Lionel Cannon v. Scott Bowman et al

Filing 9

ORDER DISMISSING COMPLAINT WITH LEAVE TO AMEND by Magistrate Judge Alexander F. MacKinnon. Any First Amended Complaint shall be filed no later than 30 days from the date of this Order. (See document for details). (Attachments: # 1 CV-66 CV Rights Complaint Form, # 2 Form CV-09 Notc of Dismissal) (ib)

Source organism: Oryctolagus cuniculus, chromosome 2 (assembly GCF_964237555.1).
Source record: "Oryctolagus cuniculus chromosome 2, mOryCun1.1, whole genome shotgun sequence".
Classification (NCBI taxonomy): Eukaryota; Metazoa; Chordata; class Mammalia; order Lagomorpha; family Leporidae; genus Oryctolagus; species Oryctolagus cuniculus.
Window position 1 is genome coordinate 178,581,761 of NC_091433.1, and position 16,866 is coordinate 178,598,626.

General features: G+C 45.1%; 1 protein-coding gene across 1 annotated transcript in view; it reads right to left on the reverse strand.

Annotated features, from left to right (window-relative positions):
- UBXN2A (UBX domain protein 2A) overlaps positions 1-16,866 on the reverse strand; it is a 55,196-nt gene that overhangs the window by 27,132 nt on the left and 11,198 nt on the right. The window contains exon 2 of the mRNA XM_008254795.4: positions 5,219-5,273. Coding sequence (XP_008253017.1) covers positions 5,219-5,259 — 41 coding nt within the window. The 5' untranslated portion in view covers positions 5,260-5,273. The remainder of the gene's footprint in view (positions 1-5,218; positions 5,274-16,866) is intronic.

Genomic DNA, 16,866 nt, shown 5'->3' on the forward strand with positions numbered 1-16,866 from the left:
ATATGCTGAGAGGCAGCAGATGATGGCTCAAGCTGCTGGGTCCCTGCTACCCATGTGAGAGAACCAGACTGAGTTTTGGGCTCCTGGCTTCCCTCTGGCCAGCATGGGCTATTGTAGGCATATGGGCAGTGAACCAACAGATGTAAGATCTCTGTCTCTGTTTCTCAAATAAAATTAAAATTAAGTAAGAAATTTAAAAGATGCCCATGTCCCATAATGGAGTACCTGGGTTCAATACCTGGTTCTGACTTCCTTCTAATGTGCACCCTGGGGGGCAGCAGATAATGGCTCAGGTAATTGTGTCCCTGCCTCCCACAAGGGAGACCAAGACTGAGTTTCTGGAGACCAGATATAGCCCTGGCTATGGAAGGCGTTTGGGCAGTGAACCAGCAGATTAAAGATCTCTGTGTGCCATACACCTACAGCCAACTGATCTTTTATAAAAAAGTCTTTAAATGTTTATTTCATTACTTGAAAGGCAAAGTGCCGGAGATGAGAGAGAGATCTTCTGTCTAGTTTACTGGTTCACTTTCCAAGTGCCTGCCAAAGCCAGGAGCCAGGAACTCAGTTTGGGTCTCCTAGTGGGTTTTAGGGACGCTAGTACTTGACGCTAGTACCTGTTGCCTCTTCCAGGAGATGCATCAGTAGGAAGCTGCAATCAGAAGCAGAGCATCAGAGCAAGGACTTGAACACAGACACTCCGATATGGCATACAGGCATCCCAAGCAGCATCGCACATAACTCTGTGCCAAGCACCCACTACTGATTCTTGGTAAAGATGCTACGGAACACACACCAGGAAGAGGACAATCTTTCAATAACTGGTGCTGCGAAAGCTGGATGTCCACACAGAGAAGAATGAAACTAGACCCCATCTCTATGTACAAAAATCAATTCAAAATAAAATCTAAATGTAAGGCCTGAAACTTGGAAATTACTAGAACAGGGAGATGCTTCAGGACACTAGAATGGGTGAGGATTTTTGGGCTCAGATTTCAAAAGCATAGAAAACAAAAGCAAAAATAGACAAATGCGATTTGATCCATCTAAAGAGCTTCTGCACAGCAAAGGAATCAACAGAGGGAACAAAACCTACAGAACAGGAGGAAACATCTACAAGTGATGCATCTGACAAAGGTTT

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1 2 3 4 5 6 7 8 UNITED STATES DISTRICT COURT 9 CENTRAL DISTRICT OF CALIFORNIA 10 11 Plaintiff, 12 13 14 15 Case ED CV 17-01202 TJH (AFM) LIONEL CANNON, ORDER DISMISSING COMPLAINT WITH LEAVE TO AMEND v. SCOTT BOWMAN, et al., Defendants. 16 17 On June 19, 2017, plaintiff, a federal prisoner currently confined at the 18 Northeast Ohio Correctional Center in Youngstown, Ohio, filled a pro se civil 19 rights action pursuant to Bivens v. Six Unknown Agents, 403 U.S. 388 (1971), and 20 42 U.S.C. § 1983. 21 prepayment of the full filing fee. Plaintiff’s claims arise from events that took place 22 in August 2014 when money was stolen from a safe at plaintiff’s residence in San 23 Bernardino, California. (ECF No. 1 at 5.) Plaintiff names as defendants Scott 24 Bowman, who at that time was employed as a “Senior Most Veteran Agent” of the 25 Federal Bureau of Investigations (“FBI”), and three “Doe” defendants identified as 26 being employed either by the FBI or by an unidentified “local police agency.” (Id. 27 at 2.) Plaintiff seeks compensatory and punitive damages. (Id. at 6.) 28 He subsequently was granted leave to proceed without In accordance with the mandate of the Prison Litigation Reform Act of 1995 1 (“PLRA”), the Court has screened the Complaint prior to ordering service for the 2 purpose of determining whether the action is frivolous or malicious; or fails to state 3 a claim on which relief may be granted; or seeks monetary relief against a 4 defendant who is immune from such relief. 5 1915A(b); 42 U.S.C. § 1997e(c)(1). The Court’s screening of the pleading under 6 the foregoing statutes is governed by the following standards. A complaint may be 7 dismissed as a matter of law for failure to state a claim for two reasons: (1) lack of 8 a cognizable legal theory; or (2) insufficient facts under a cognizable legal theory. 9 See Balistreri v. Pacifica Police Dep’t, 901 F.2d 696, 699 (9th Cir. 1990); see also 10 Rosati v. Igbinoso, 791 F.3d 1037, 1039 (9th Cir. 2015) (when determining whether 11 a complaint should be dismissed for failure to state a claim under the PLRA, the 12 court applies the same standard as applied in a motion to dismiss pursuant to Rule 13 12(b)(6)). Further, with respect to a plaintiff’s pleading burden, the Supreme Court 14 has held that, “a plaintiff’s obligation to provide the ‘grounds’ of his ‘entitle[ment] 15 to relief’ requires more than labels and conclusions, and a formulaic recitation of 16 the elements of a cause of action will not do. . . . Factual allegations must be 17 enough to raise a right to relief above the speculative level . . . on the assumption 18 that all the allegations in the complaint are true (even if doubtful in fact).” Bell 19 Atlantic Corp. v. Twombly, 550 U.S. 544, 555 (2007) (internal citations omitted, 20 alteration in original); see also Ashcroft v. Iqbal, 556 U.S. 662, 678-68 (2009) (To 21 avoid dismissal for failure to state a claim, “a complaint must contain sufficient 22 factual matter, accepted as true, to ‘state a claim to relief that is plausible on its 23 face.’ . . . A claim has facial plausibility when the plaintiff pleads factual content 24 that allows the court to draw the reasonable inference that the defendant is liable for 25 the misconduct alleged.” (internal citation omitted)). In addition, since plaintiff is 26 appearing pro se, the Court must construe the allegations of the pleading liberally 27 and must afford plaintiff the benefit of any doubt. See Hebbe v. Pliler, 627 F.3d 28 338, 342 (9th Cir. 2010). 2 See 28 U.S.C. §§ 1915(e)(2), 1 Finally, in determining whether the pleading states a claim on which relief 2 may be granted, allegations of material fact must be taken as true and construed in 3 the light most favorable to plaintiff. Love v. United States, 915 F.2d 1242, 1245 4 (9th Cir. 1989). However, the “tenet that a court must accept as true all of the 5 allegations contained in a complaint is inapplicable to legal conclusions.” Iqbal, 6 556 U.S. at 678. Rather, a court first “discounts conclusory statements, which are 7 not entitled to the presumption of truth, before determining whether a claim is 8 plausible.” Salameh v. Tarsadia Hotel, 726 F.3d 1124, 1129 (9th Cir. 2013). Then, 9 “dismissal is appropriate where the plaintiff failed to allege enough facts to state a 10 claim to relief that is plausible on its face.” Yagman v. Garcetti, 852 F.3d 859, 863 11 (9th Cir. 2017) (internal quotation marks omitted, emphasis added). 12 After careful review and consideration of the Complaint under the foregoing 13 standards, the Court finds that plaintiff’s allegations appear insufficient to state any 14 claim on which relief may be granted. Accordingly, the Complaint is dismissed 15 with leave to amend. See Rosati, 791 F.3d at 1039 (“A district court should not 16 dismiss a pro se complaint without leave to amend unless it is absolutely clear that 17 the deficiencies of the complaint could not be cured by amendment.”) (internal 18 quotation marks omitted). 19 If plaintiff still desires to pursue this action, he is ORDERED to file a 20 First Amended Complaint no later than thirty (30) days after the date of this 21 Order, remedying the deficiencies discussed below. 22 admonished that, if he fails to timely file a First Amended Complaint, or fails 23 to remedy the deficiencies of this pleading as discussed herein, the Court will 24 recommend that this action be dismissed without leave to amend and with 25 prejudice.1 Further, plaintiff is 26 27 28 1 Plaintiff is advised that this Court’s determination herein that the allegations in the Complaint are insufficient to state a particular claim should not be seen as 3 DISCUSSION 1 2 3 4 5 6 7 8 9 Plaintiff’s Complaint fails to comply with Federal Rules of Civil Procedure 8(a) and 8(d). Fed. R. Civ. P. 8(a) states: A pleading that states a claim for relief must contain: (1) a short and plain statement of the grounds for the court’s jurisdiction . . .; (2) a short and plain statement of the claim showing that the pleader is entitled to relief; and (3) a demand for the relief sought, which may include relief in the alternative or different types of relief. (Emphasis added). Further, Rule 8(d)(1) provides: “Each allegation must be 10 simple, concise, and direct. No technical form is required.” Although the Court 11 must construe a pro se plaintiff’s pleadings liberally, a plaintiff nonetheless must 12 allege a minimum factual and legal basis for each claim that is sufficient to give 13 each defendant fair notice of what plaintiff’s claims are and the grounds upon 14 which they rest. See, e.g., Brazil v. United States Dep’t of the Navy, 66 F.3d 193, 15 199 (9th Cir. 1995); McKeever v. Block, 932 F.2d 795, 798 (9th Cir. 1991) (a 16 complaint must give defendants fair notice of the claims against them). 17 plaintiff fails to clearly and concisely set forth factual allegations sufficient to 18 provide defendants with notice of which defendant is being sued on which theory 19 and what relief is being sought against them, the pleading fails to comply with Rule 20 8. See, e.g., McHenry v. Renne, 84 F.3d 1172, 1177-79 (9th Cir. 1996); Nevijel v. If a 21 22 23 24 25 26 27 28 dispositive of that claim. Accordingly, although this Court believes that you have failed to plead sufficient factual matter in your Complaint, accepted as true, to state a claim to relief that is plausible on its face, you are not required to omit any claim or defendant in order to pursue this action. However, if you decide to pursue a claim in a First Amended Complaint that this Court has found to be insufficient, then this Court, pursuant to the provisions of 28 U.S.C. § 636, ultimately will submit to the assigned district judge a recommendation that such claim be dismissed with prejudice for failure to state a claim, subject to your right at that time to file Objections with the district judge as provided in the Local Rules Governing Duties of Magistrate Judges. 4 1 Northcoast Life Ins. Co., 651 F.2d 671, 674 (9th Cir. 1981). Moreover, failure to 2 comply with Rule 8 constitutes an independent basis for dismissal of a complaint 3 that applies even if the claims in a complaint are not found to be wholly without 4 merit. See McHenry, 84 F.3d at 1179; Nevijel, 651 F.2d at 673. 5 Plaintiff purports to bring a federal civil rights action against defendant 6 Bowman and three “Doe” defendants arising from the theft of plaintiff’s property. 7 Plaintiff alleges that, “during a search of plaintiff’s residence, defendant Bowman, 8 [sic] did steal at least $219,000 . . . from plaintiff out of plaintiff’s safe.” Plaintiff 9 claims that “defendant Bowman was charged and ultimately convicted in Federal 10 Court” of multiple counts under various federal statutes, none of which clearly 11 pertain to the money that plaintiff alleges was stolen from his safe. (ECF No. 1 at 12 3-4.) Plaintiff received a copy of transcripts from a hearing at which defendant 13 Bowman pleaded guilty to the charges against him, and Bowman “implicated at 14 least three other unamed [sic] members of the Task Force” in the theft from 15 plaintiff. (Id. at 4.) Plaintiff claims that the theft of plaintiff’s property by Bowman 16 and the three “Doe” defendants named in this action constituted “an improper 17 seizure of property in violation of plaintiff’s Fourth Amendment rights.” (Id.) 18 Plaintiff’s Complaint, however, sets forth no factual allegations showing that the 19 removal of the money from plaintiff’s safe was unreasonable. 20 Amendment protects against unreasonable searches and seizures. The removal of 21 personal property may constitute a “seizure” within the meaning of the Fourth 22 Amendment. See, e.g., Lavan v. City of Los Angeles, 693 F.3d 1022, 1027 (9th Cir. 23 2012) (“the Fourth Amendment protects against unreasonable interferences in 24 property interests”); Miranda v. City of Cornelius, 429 F.3d 858, 862 (9th Cir. 25 2005). However, plaintiff’s entirely conclusory allegation that the theft of money 26 from his safe under unspecified circumstances constituted an unreasonable seizure 27 pursuant to the Fourth Amendment is insufficient to meet his burden of alleging a 28 minimum factual and legal basis for each claim that is sufficient to give each 5 The Fourth 1 defendant fair notice of what plaintiff’s claims are and the grounds upon which they 2 rest. 3 Similarly, plaintiff’s clam that the theft of money constituted a deprivation of 4 plaintiff’s property interest in violation of the Fifth Amendment is unsupported by 5 any factual allegations. (Id. at 5.) The Takings Clause of the Fifth Amendment, 6 made applicable to the states through the Fourteenth Amendment, provides that 7 “private property” may not be “taken for public use without just compensation.” 8 See, e.g., Webb’s Fabulous Pharmacies, Inc. v. Beckwith, 449 U.S. 155, 160 9 (1980). The Takings Clause, however, only “requires compensation in the event of 10 otherwise proper interference amounting to a taking.” Lingle v. Chevron U.S.A., 11 Inc., 544 U.S. 528, 543 (2005) (internal quotation marks omitted). If a government 12 action is “impermissible,” then the Takings Clause is not implicated. See, e.g., 13 Crown Point Dev., Inc. v. City of Sun Valley, 506 F.3d 851, 856 (9th Cir. 2007). 14 Here, to the extent that the Complaint contains any factual allegations, plaintiff 15 alleges that his money was stolen, and that defendant Bowman pleaded guilty to 16 criminal charges in connection with the theft of plaintiff’s money. (ECF No. 1 at 3- 17 4.) Accordingly, it does not appear that the factual allegations in the Complaint 18 give rise to any claim under the Fifth Amendment. 19 Plaintiff’s claim that the four defendants conspired to violate plaintiff’s 20 Fourth and Fifth Amendment rights (id. at 5) also is devoid of any supporting 21 factual allegations. The Ninth Circuit has held: 22 23 24 25 26 27 28 A civil conspiracy is a combination of two or more persons who, by some concerted action, intend to accomplish some unlawful objective for the purpose of harming another which results in damage. To prove a civil conspiracy, the plaintiff must show that the conspiring parties reached a unity of purpose or a common design and understanding, or a meeting of the minds in an unlawful arrangement. To be liable, each participant in the conspiracy need not know the exact 6 1 2 details of the plan, but each participant must at least share the common objective of the conspiracy. 3 Lacey v. Maricopa County, 693 F.3d 896, 935 (9th Cir. 2012) (en banc) (internal 4 quotation marks omitted). Here, as in Lacey, plaintiff’s “conclusory conspiracy 5 allegations in the [Complaint] do not define the scope of any conspiracy involving 6 [each defendant], what role he had, or when or how the conspiracy operated.” 693 7 F.3d at 937. 8 recitation of the elements of a cause of action will not do.” Twombly, 550 U.S. at 9 555. Accordingly, plaintiff’s allegations in the Complaint are insufficient to state a 10 The Supreme Court has made clear that plaintiff’s “formulaic claim for conspiracy against any defendant. 11 Further, to the extent that plaintiff intends to raise any federal civil rights 12 claim against any defendant, plaintiff must set forth a short and plain statement 13 showing that each named defendant took a specific action, participated in another’s 14 action, or omitted to perform an action that caused the alleged constitutional 15 deprivation. 16 defendant, plaintiff must allege that a specific defendant, while acting under color 17 of state law, deprived him of a right guaranteed under the Constitution or a federal 18 statute. See West v. Atkins, 487 U.S. 42, 48 (1988). “A person deprives another ‘of 19 a constitutional right, within the meaning of section 1983, if he does an affirmative 20 act, participates in another’s affirmative acts, or omits to perform an act which he is 21 legally required to do that causes the deprivation of which [the plaintiffs 22 complains].’” Leer v. Murphy, 844 F.2d 628, 633 (9th Cir. 1988) (quoting Johnson 23 v. Duffy, 588 F.2d 740, 743 (9th Cir. 1978) (emphasis and alteration in original)). 24 Here, plaintiff’s Complaint merely alleges that defendant Bowman was convicted 25 on multiple federal charges in connection with a theft of money from plaintiff’s 26 safe. Plaintiff sets forth no factual allegations showing that any defendant took any 27 action that violated plaintiff’s federal civil rights. In order to state a federal civil rights claim against a particular 28 7 1 For these reasons, it is altogether unclear to the Court what federal civil 2 rights claims plaintiff is purporting to raise, which defendants he is purporting to 3 raise what claims against, and what the legal and factual basis of each of plaintiff’s 4 civil rights claims may be. The Court is mindful that, because plaintiff is appearing 5 pro se, the Court must construe the allegations of the Complaint liberally and must 6 afford him the benefit of any doubt. See Hebbe, 627 F.3d at 342; see also Alvarez 7 v. Hill, 518 F.3d 1152, 1158 (9th Cir. 2008) (because a plaintiff was proceeding 8 pro se, “the district court was required to ‘afford [him] the benefit of any doubt’ in 9 ascertaining what claims he ‘raised in his complaint’”) (alteration in original). That 10 said, the Supreme Court has made clear that the Court has “no obligation to act as 11 counsel or paralegal to pro se litigants.” Pliler v. Ford, 542 U.S. 225, 231 (2004). 12 Although plaintiff need not set forth detailed factual allegations, he must plead 13 “factual content that allows the court to draw the reasonable inference that the 14 defendant is liable for the misconduct alleged.” Iqbal, 556 U.S. at 678 (quoting 15 Twombly, 550 U.S. at 555-56). In its present form, it would be extremely difficult 16 for each defendant to discern what specific facts or legal theories apply to which 17 potential claim or claims against them, and, as a result, it would be extremely 18 difficult for each defendant to formulate applicable defenses. 19 20 The Court therefore finds that the Complaint fails to comply with Rule 8 and fails to state a claim upon which relief may be granted. ************ 21 22 If plaintiff still desires to pursue this action, he is ORDERED to file a 23 First Amended Complaint no later than thirty (30) days from the date of this 24 Order, remedying the pleading deficiencies discussed above. 25 Amended Complaint should bear the docket number assigned in this case; be 26 labeled “First Amended Complaint”; and be complete in and of itself without 27 reference to the original Complaint, or any other pleading, attachment, or 28 document. 8 The First 1 The clerk is directed to send plaintiff a blank Central District civil rights 2 complaint form, which plaintiff is encouraged to utilize. Plaintiff is admonished 3 that he must sign and date the civil rights complaint form, and he must use the 4 space provided in the form to set forth all of the claims that he wishes to assert in a 5 First Amended Complaint. 6 Plaintiff is further admonished that, if he fails to timely file a First Amended 7 Complaint, or fails to remedy the deficiencies of this pleading as discussed herein, 8 the Court will recommend that the action be dismissed with prejudice on the 9 grounds set forth above and for failure to diligently prosecute. 10 In addition, if plaintiff no longer wishes to pursue this action in the Central 11 District of California, he may request a voluntary dismissal of the action pursuant to 12 Federal Rule of Civil Procedure 41(a). The clerk also is directed to attach a Notice 13 of Dismissal form for plaintiff’s convenience. 14 IT IS SO ORDERED. 15 16 17 18 19 DATED: 8/11/2017 ____________________________________ ALEXANDER F. MacKINNON UNITED STATES MAGISTRATE JUDGE 20 21 22 23 24 25 26 27 28 9